After so much talk about the RP-HTX7 it dawned one day that they might be pretty good outdoor headphones. When modified.
So well... The modified set is sitting on the desk next to the MIDI keyboard right now, and it's already played for a few days on the street.
Stock RP-HTX7 are very bass-heavy - so much so the bass gets over midrange. Plus they have that Panasonic thin/stiff character which affects the whole sound, bass, midrange, and treble. Recabled, the headphones show some harmonics which were previously dead in the midrange/treble, gain speed and liveliness, and that "Panasonic stiffness" is mostly gone (though the bass is still elastic/punchy rather than "velvety" as in Denon headphones). A problem of the RP-HTX7 is the searing, fatiguing treble. Solved also, with a little fix from the past :-P
Summary of the modding...
1. Recable to silver-plated twisted pair (AWG 24 main cable, AWG 32 headband).
2. Sunny Bear's mod (two out of three "bass holes" taped over behind the driver).
3. Extra isolation layers (just cotton with some yellow PVC "tablecloth" on top).
4. AKG K-240 cloth over driver grilles.
That last mod killed a bit of resolution sharpness, but made them sweeter and calmer, and removed almost all of that fatiguing harshness. So now they're slightly less efficient, but with a much more pleasant sound. Overall, it's a big change, they're not exactly a different set of headphones, but... Yeah, not like the stock set at all. Quicker, livelier, with a real midrange (though still suffering from a slight lack of definition), no boomy bass, soft treble, and a civilised Austrian tint/distance to the sound. More balanced for sure. They won't replace classic silver K-141, but they're very good outdoor headphones. Isolation is where it should be (getting closer to canalphones' when playing). "Super-RP-HTX7". ClieOS compared them to K-81, and well, there're two things that're wrong about K-81... One - they're supra; two - the driver grille tuning is towards low midrange/bass (square holes). RP-HTX7 driver grilles are tuned for high midrange/treble (circular holes). So unless the K-81 had Kramer holes, they'd never get close in sweetness, even though the drivers are good (high-excursion with good midrange dynamics). Both K-81 and RP-HTX7 are punchy, but K-81 are slamming punchy, RP-HTX7 have a more forgiving kind of bass.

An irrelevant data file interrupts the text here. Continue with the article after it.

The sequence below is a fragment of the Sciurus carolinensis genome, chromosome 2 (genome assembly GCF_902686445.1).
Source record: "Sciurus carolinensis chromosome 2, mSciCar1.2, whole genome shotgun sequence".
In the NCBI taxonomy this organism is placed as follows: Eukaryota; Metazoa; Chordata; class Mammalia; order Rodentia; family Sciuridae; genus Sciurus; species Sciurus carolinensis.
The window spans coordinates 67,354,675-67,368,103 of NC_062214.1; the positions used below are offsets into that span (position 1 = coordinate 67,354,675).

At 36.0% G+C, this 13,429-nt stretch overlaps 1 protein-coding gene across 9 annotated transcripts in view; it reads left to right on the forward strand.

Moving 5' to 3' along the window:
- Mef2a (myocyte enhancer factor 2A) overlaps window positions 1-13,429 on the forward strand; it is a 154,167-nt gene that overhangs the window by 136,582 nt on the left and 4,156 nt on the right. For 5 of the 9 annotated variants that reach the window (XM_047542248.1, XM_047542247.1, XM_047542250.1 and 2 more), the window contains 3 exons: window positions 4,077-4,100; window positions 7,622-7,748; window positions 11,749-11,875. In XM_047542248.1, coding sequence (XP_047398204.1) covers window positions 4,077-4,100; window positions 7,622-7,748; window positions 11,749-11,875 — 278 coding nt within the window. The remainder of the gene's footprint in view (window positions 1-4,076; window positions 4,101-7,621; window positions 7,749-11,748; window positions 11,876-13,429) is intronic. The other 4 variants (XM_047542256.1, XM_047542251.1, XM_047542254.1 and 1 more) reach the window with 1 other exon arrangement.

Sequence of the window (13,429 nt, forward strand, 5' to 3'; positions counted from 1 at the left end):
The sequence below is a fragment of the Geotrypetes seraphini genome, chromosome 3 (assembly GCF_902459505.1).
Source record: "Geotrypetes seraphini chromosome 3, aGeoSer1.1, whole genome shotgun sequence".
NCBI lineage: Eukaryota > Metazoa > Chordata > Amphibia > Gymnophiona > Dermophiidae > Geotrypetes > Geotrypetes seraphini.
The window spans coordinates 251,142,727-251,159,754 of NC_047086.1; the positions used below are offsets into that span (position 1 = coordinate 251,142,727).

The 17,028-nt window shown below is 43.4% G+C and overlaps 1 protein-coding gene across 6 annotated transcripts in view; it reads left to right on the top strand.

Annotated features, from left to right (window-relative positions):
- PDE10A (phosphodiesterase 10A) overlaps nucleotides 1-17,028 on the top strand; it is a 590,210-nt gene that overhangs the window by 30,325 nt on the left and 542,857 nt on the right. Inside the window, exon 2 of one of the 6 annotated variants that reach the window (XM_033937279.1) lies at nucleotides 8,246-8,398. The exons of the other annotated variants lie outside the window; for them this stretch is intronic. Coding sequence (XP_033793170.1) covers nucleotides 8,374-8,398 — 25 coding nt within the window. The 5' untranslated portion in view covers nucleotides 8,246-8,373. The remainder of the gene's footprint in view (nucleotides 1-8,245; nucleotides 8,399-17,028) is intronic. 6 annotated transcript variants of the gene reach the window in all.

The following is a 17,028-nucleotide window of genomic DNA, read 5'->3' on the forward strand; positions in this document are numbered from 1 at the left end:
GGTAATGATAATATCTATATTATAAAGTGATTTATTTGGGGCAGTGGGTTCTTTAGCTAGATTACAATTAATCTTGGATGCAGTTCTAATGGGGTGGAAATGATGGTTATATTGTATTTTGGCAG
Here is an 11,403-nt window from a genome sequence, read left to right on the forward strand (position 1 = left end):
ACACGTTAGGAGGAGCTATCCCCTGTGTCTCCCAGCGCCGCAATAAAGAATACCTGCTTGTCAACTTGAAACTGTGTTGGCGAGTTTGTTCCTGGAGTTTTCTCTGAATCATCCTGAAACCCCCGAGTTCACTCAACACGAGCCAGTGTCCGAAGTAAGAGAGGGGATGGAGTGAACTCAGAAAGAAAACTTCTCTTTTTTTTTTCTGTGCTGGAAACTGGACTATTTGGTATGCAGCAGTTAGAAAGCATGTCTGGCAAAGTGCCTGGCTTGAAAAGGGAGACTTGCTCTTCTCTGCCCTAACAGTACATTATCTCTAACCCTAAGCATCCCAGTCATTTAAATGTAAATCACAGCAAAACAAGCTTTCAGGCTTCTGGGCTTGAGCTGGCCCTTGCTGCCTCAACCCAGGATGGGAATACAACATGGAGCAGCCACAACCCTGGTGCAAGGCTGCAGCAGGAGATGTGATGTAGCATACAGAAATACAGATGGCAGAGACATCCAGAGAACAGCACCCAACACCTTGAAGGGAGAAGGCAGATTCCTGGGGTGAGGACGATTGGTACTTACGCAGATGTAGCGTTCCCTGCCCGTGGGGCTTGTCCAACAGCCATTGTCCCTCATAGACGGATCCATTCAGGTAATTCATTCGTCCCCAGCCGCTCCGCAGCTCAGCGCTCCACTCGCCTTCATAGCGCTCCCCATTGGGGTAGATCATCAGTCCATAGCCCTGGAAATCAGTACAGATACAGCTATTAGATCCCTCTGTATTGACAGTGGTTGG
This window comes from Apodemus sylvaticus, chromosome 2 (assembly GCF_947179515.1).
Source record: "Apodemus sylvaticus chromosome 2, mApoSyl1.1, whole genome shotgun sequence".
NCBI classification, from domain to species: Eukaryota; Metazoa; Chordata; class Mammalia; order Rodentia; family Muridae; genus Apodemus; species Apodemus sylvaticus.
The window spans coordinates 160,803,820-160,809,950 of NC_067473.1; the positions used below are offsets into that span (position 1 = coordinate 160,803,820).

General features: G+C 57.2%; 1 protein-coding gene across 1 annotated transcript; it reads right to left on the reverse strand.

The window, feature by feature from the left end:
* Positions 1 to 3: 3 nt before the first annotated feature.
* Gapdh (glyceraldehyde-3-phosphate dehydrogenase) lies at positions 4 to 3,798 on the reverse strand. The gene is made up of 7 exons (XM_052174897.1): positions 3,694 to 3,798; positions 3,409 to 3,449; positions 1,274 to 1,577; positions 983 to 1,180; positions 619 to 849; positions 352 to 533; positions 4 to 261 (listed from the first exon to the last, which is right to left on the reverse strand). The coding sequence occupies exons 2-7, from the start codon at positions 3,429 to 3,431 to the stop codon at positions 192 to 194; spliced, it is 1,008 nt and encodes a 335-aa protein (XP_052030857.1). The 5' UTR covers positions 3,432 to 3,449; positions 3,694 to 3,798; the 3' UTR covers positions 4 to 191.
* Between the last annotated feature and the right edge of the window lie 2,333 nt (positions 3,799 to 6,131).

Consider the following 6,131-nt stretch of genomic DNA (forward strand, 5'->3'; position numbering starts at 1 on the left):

The isolation is just some cotton glued into the cups with yellow PVC "tablecloth" on top. A secondary effect is reducing cup size, so there's less boominess to the bass. Isolation's pretty good, a construction site with excavators working 10 metres away was muted completely with IPod Touch playing at 90% volume. The cups could be larger - the RP-HTX7 are very small headphones, smaller than they seem to be in photos. They're slightly larger than K-81, DN-HP500, the cups are barely enough to fit ears in. This doesn't leave much room for modding or isolation, but the results are nice. The plastic, of course, is thinner and lower quality than on the likes of AKG K-271 Studio.
One pleasant surprise is sensitivity. It's declared at 99 dB/mW, but the AKG K-240 Studio, rated at 96, are way less efficient (by more than 3 dB). So real efficiency must be somewhere around 100-102 dB, and the RP-HTX7 are driven fairly easily. Most players won't have trouble making them shout. The EQ is more towards "loudness", so that helps too.
Musically they tend to go well with rock, metal, synth-pop, anything punchy & powerful. But, they also do saxophones and jazz fairly well. Classical music isn't that great in RP-HTX7 unmodded, but modified it's all right. As usual, a recable and general balancing of the sound makes headphones play anything well.
Between RP-HTX7 and K-240 Studio, the K-240 are more ambiental, the RP-HTX7 catch some microdetail better and have quicker dynamics. RP-HTX7 have a darker, more closed-in sound with a smaller soundstage, whereas the K-240 are all airy and ambiental with a huge positional soundstage. One last problem is the lack of midrange detail (midrange is not as even as AKG midrange), but the right kind of acoustic foam might fix that (dropping another bit of efficiency, but hey, with a headphone amp that's not an issue).